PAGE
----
Just when we thought Facebook’s Libra couldn’t be subject to any more scrutiny, it turns out that data protection bosses from all over the world have banded together to share concerns about the ‘cryptocurrency’s’ potential privacy risks.
Data officers from the UK, European Union, US, Canada, Burkina Faso, and Australiaissued a joint statement on Monday, noting that “while Facebook and Calibra have made broad public statements about privacy, they have failed to specifically address the information handling practices that will be in place to secure and protect personal information.”
“The involvement of Facebook Inc. as a founding member of the Libra Association has the potential to drive rapid uptake by consumers around the globe, including in countries which may not yet have data protection laws in place. Once the Libra Network goes live, it may instantly become the custodian of millions of people’spersonal information,” the statement adds.
With this in mind, and with Facebook planning to release Libra as early as 2020 (even though some policy experts deem this unlikely), the data chiefs set out a series of questions that they’re hoping Facebook will respond to, including further probing about the tech giant’s handling of individual consumer data and how this would be shared among network participants.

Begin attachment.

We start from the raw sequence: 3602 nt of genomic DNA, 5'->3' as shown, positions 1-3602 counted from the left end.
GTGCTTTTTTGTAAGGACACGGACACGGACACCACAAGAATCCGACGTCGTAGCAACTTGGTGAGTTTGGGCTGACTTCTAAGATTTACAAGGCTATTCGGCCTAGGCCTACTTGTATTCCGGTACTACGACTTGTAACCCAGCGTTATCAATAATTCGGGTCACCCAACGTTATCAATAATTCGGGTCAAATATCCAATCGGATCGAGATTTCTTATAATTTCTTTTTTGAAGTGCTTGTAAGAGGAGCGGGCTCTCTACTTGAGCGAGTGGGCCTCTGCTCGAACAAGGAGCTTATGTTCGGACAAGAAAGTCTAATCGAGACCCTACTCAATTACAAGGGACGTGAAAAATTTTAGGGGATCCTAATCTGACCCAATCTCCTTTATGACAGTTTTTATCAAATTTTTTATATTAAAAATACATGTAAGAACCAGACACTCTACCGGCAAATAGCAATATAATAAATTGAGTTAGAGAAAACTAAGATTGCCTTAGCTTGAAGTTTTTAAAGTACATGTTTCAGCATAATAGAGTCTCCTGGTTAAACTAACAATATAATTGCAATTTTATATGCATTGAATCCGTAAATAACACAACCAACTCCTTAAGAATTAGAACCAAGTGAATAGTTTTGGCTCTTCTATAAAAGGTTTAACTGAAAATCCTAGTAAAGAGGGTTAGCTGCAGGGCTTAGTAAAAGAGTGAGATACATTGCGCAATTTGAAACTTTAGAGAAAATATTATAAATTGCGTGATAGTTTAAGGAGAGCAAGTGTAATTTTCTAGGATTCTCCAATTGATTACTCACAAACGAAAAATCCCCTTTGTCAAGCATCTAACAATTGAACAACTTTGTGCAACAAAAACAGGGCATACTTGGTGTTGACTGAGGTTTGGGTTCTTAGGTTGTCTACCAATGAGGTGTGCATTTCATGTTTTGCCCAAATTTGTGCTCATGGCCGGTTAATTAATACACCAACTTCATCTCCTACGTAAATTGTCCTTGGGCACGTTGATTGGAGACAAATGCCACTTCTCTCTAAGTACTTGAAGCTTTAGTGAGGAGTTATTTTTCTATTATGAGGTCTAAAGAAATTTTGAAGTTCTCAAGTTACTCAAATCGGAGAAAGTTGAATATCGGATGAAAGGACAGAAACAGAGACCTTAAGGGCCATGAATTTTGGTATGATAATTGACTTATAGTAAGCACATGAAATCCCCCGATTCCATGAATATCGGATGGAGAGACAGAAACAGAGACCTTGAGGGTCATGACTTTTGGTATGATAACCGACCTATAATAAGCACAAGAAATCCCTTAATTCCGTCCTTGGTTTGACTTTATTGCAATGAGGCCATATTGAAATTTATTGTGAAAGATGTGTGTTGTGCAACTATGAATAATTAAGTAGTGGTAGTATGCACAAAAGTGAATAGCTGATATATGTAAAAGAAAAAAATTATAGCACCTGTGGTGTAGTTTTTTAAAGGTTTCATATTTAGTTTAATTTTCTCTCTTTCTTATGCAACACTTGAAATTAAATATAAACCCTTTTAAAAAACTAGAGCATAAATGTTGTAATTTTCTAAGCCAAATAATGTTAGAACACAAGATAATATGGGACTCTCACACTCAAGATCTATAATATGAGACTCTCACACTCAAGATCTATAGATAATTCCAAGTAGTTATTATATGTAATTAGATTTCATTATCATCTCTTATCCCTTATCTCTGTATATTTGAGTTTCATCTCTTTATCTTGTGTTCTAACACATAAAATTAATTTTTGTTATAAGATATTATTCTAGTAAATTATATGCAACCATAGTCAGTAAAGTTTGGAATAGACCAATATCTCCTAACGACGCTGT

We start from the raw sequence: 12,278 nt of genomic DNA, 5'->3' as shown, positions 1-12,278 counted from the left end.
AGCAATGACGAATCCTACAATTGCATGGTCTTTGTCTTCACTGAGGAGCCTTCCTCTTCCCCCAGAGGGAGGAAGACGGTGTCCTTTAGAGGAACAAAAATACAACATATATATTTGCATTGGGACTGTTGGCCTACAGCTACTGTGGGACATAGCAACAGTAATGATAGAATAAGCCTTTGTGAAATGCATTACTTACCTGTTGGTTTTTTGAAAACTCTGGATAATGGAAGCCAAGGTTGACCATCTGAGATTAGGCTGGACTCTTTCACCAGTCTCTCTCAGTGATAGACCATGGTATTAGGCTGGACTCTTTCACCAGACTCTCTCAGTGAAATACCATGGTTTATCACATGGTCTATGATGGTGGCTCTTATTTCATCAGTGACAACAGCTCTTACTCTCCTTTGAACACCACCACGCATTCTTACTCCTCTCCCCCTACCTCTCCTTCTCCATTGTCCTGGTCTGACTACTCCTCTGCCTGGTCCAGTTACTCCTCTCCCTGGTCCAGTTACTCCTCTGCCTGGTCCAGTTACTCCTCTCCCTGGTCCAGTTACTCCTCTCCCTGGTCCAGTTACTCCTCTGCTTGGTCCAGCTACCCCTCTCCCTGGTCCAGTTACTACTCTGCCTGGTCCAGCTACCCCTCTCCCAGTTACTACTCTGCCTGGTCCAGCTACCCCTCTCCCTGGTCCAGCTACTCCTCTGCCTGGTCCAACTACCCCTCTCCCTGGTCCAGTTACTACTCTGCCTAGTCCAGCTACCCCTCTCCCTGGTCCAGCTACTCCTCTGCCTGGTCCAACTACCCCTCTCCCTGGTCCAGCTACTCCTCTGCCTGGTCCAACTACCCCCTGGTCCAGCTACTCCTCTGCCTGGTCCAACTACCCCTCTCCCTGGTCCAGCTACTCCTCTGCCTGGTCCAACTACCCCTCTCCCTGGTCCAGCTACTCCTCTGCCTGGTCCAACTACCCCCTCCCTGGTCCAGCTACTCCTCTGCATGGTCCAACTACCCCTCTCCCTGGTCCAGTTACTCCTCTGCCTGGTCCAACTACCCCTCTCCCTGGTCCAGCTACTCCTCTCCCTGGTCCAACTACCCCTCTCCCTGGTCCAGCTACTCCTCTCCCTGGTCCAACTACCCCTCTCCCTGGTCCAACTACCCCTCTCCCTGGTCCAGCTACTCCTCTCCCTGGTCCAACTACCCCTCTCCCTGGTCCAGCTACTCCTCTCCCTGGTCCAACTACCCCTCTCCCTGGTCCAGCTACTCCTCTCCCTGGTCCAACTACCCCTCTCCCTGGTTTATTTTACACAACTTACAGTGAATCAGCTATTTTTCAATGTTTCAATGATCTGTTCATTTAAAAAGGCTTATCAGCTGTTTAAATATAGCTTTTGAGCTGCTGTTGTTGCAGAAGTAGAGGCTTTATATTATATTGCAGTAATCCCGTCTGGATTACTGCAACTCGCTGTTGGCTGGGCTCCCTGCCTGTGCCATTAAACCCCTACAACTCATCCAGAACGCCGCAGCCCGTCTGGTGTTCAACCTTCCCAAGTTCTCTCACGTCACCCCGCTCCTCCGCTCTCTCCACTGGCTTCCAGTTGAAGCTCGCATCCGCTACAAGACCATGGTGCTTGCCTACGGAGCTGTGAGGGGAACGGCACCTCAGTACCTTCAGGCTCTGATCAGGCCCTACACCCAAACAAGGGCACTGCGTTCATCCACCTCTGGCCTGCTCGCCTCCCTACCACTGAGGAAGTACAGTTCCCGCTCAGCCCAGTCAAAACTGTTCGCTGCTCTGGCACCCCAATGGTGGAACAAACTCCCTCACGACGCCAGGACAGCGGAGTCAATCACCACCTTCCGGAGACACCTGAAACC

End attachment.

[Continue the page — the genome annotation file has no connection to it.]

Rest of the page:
Facebook’s regulatory woes
It goes without saying that Facebook‘s plans to launch a global ‘cryptocurrency‘ haven’t gone down well with regulators and governments across the globe.
In June, Librareceived an early jolt in India, where the social networking platform boasts more than 300 million users – a number that’s expected to rise over the coming years.
Over in the UK, where Facebook was questioned by MPs following its highly publicized Cambridge Analyticadata scandal, Libra has also ruffled feathers among politicians amid concerns that its entry into the world of finance would inevitably grant the company too much power.
Francealso announced it was putting together a Group of Seven Nations (G7) task force to explore how central banks can make sure cryptocurrencies adhere to money-laundering and consumer protection rules.
The tech giant is also seemingly battling consumer apathy. A recent poll by CivicScience, which looked into general interest and public concerns surrounding Libra following the announcement of its launch, found that only five percent of 1,799 US adults surveyed expressed any level of interest in the proposed ‘cryptocurrency.’
Facebook has also been forced to take action against scammers, who are taking advantage of the Big F’s entry into the digital currencyspace, and ironically peddling fake coins on its own platform.
Unsurprisingly, Facebook is facing greater scrutiny than ever before. We already know the network can’t quite be trusted with our data, but it remains to be seen how, or if, the companywillcollaborate with authorities to ensure Libra is successful and compliant.